Every continent, every country (in the norhern hemisphere), it seems can be divided between a southern, more relaxed and laid back part of the country, a the northern, which is more serious.
Good morning Vietnam, good morning Ho Chi Minh – or as many would call it, Saigon. After wandering through Sri Lanka, Malaysia and Singapore it was high time to greet Saigon and friends who were landing half an hour later. We were accommodated in a hotel overlooking the Saigon river – pretty much right in the center of activitiy. Vivid in colours, intense with smells and the beat of the city, Saigon has a pulse that draws you in. We got into the habit of eating at what at first appearences were the worst and cheapest restaurants, because these are the places that are not trying to follow trends – and are after all usually where the locals eat. When in Saigon do what …
The most confusing thing was trying to deal with the currency and to make sense of bills; the most challenging one was to cross the road! Imagine trying to surf through a river of thousands of scooters… of which the city is reckoned to have 6 million. In spite of the apparent chaos I have not witnessed a single traffic accident. Preferring to surf on the sea, the outskirts of Mui Ne offered quite a thrill. It is a kite surfing El Dorado – and a city with more bars and restaurants than guests. A temperature of over 30° Celsius degrees accompanied us to Manila in the Philippines, and the very tempting Boracay. An apartment at one of the most attractive beaches in the world, seven days spent entirely in swim suits, really is a relaxing experience – and that is exactly what I needed after the summer season in Dubrovnik!
Now it is time to encounter a different part of Asia. We are leaving the south and heading north, to Korea. When we arrive in Seoul it late in the evening – and with a temperature of 18°C and a wind blowing it comes as a bit of a shock for us! This is one of the largest cities in the world, and was the site of the 1988 Olympics.
We find a nondescript restaurant, as is our usual habit, and because there is no English menu and the owner doesn’t speak English we are forces to point to pictures of what we would like to eat. When in Korea, you must try kimchi, which is best described as a type of spicy cabbage. We were pleasantly surprised by both the food and the prices – we paid only 50 kunas per head for the meal. Afterwards we dropped into a nearby café because we heard the sounds of karaoke when we passed – it is something that has become almost unavoidable in Asia. We stayed for only ten minutes, just to see something of what was going on.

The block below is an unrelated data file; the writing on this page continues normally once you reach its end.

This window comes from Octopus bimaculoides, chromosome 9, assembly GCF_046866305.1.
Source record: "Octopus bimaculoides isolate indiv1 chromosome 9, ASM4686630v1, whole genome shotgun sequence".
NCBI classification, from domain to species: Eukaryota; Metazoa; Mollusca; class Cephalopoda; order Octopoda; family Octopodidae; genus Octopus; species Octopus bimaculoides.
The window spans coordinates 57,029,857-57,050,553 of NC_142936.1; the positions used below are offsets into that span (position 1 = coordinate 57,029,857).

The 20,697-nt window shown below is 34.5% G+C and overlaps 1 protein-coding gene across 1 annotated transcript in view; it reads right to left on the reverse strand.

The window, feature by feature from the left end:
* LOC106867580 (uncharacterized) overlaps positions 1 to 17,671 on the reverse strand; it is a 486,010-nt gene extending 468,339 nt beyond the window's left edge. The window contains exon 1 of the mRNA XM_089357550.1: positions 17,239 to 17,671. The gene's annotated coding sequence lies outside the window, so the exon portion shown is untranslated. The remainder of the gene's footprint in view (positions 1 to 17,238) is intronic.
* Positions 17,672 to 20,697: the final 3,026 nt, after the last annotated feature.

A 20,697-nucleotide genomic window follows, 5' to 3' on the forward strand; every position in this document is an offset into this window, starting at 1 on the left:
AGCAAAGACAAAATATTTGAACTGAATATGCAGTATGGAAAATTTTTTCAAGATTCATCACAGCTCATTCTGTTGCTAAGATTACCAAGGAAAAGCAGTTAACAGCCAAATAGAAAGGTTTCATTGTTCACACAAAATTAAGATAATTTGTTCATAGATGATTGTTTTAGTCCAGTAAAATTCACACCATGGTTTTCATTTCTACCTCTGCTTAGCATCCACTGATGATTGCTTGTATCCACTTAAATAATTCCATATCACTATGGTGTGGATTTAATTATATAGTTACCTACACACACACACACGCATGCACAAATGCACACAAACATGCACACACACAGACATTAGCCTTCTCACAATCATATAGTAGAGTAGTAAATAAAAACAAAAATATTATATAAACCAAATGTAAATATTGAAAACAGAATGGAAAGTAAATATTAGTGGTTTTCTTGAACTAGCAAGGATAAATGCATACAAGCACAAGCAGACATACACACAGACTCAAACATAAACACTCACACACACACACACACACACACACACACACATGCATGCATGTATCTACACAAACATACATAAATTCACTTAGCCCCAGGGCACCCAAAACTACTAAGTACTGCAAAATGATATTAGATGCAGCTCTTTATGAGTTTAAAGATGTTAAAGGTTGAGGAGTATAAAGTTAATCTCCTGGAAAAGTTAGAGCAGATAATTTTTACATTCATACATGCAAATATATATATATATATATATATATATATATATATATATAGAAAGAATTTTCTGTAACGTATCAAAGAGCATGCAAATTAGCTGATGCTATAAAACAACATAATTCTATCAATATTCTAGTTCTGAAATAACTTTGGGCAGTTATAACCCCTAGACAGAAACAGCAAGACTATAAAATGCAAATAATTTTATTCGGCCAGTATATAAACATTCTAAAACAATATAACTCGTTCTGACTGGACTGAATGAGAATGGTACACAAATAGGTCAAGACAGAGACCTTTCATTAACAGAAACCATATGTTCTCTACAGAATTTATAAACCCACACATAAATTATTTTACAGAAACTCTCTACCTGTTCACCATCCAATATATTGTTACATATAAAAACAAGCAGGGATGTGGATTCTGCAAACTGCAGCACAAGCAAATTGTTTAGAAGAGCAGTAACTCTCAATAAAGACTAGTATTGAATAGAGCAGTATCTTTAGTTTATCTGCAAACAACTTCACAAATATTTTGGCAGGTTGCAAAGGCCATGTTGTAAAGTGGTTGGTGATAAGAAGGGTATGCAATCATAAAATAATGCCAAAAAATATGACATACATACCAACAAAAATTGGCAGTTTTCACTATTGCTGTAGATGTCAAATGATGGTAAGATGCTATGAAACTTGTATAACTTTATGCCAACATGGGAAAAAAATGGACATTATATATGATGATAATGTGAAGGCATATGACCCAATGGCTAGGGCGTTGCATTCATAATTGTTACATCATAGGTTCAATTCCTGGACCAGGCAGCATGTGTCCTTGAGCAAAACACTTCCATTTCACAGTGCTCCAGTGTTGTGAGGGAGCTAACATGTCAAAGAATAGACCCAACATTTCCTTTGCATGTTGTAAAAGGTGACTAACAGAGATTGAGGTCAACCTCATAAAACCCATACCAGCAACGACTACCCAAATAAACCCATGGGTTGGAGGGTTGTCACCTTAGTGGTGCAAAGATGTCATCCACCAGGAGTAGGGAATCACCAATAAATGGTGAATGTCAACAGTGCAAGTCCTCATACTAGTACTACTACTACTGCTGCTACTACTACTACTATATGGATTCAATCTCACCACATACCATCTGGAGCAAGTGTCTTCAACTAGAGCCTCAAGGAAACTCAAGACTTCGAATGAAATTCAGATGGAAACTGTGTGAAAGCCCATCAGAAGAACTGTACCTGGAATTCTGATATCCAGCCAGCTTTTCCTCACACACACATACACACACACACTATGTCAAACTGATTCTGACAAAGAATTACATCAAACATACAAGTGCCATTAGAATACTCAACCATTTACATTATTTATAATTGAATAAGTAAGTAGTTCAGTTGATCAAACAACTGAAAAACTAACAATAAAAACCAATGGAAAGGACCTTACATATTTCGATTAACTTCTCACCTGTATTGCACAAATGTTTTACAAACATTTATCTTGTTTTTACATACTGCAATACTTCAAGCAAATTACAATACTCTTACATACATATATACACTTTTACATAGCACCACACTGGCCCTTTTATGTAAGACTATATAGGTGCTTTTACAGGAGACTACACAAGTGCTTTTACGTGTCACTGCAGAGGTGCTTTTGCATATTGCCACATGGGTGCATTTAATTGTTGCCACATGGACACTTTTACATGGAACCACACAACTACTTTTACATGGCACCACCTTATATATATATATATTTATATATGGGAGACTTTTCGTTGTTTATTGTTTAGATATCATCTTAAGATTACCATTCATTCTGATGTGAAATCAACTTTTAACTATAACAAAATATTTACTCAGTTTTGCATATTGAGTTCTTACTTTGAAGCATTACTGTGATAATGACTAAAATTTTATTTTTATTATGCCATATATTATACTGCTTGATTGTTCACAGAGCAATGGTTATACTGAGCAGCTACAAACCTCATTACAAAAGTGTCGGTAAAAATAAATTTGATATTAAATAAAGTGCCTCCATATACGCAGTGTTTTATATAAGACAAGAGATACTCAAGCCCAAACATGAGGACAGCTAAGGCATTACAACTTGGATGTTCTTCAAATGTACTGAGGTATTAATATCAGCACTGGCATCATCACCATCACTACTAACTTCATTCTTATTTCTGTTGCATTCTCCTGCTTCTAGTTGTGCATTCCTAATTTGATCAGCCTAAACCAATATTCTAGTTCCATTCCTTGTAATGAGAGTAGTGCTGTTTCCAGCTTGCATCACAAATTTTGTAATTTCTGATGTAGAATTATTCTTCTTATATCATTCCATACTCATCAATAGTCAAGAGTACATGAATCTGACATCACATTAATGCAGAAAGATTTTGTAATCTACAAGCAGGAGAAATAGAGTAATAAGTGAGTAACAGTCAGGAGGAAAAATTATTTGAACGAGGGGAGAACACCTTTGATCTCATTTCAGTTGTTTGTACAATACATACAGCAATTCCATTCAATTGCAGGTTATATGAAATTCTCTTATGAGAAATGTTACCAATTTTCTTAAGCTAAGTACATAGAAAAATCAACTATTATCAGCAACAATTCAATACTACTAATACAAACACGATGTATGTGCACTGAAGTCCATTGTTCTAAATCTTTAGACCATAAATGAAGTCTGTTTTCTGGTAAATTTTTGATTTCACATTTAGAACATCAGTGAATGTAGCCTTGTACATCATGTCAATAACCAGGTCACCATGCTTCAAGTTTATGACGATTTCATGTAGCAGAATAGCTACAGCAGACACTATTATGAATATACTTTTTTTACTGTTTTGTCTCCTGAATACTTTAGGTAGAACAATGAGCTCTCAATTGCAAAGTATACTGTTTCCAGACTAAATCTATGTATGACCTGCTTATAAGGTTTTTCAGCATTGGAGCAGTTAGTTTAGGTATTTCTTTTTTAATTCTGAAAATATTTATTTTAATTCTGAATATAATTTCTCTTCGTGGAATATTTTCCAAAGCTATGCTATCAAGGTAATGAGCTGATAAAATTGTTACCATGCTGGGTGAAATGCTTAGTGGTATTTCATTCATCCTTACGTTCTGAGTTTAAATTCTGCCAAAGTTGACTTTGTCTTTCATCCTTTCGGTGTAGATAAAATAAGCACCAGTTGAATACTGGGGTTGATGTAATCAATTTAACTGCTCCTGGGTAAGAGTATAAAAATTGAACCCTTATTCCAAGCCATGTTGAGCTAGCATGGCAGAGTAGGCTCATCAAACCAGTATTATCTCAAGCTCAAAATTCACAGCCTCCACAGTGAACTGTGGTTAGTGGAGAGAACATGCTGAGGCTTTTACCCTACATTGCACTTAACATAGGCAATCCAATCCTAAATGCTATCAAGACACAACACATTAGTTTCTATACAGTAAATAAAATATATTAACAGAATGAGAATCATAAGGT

We began our exploration of Seoul by visiting a traditional Hanok village and a military museum that was a reminder of the Korean War that split the country into two parts in the early 50’s. The most beautiful view of Seoul is to be had from the tower in the city centre: from there you get an idea of the layout of the whole city.
Then on to Osaka, in Japan; again we found a cheap place to eat, and I can tell that it is a myth that Japan is astronomically expensive. After visiting the temple, it was time for a ‘revolving sushi’ – a restaurant with a conveyor belt that moves past all the tables so that you can grab whatever takes your fancy – and then pay only 1 euro for each plate. Between us we managed about 60 plates of food! Osaka, as the second largest city in Japan, is generally a busy place but the streets seemed surprisingly quiet during business hours. Coming from a place where drinking a sociable coffee during the day is so normal this seemed very strange!
Not far from Osaka are two of what were once major cities of Japan, Kyoto and Nara. If you want to see traditional Japan these are two places where you can get to know the culture and tradition of this nation. There are Buddhist and Shinto temples away from the city: both what I would call very zen places. Everywhere in Japan is very well connected and delays are rare. The Japanese are very cheerful people and always willing to offer you assistance when you need it. They always thank you for coming to Japan, ‘the land of the rising sun’. Hong Kong is the city with the most skyscrapers in the world – and with people who seem constantly preoccupied with their cell phone… after a while this can it becomes annoying when yet again someone collides with you as you walk down the street! Another thing you can’t help noticing: a habit people have of loudly burping as you pass! Strange! It is another reminder of the many cultural differences between Asia and Croatia.
I have yet to find a city that will compare with Dubrovnik, a street to rival the Stradun – but I will keep looking!
Photos by: Unsplash.com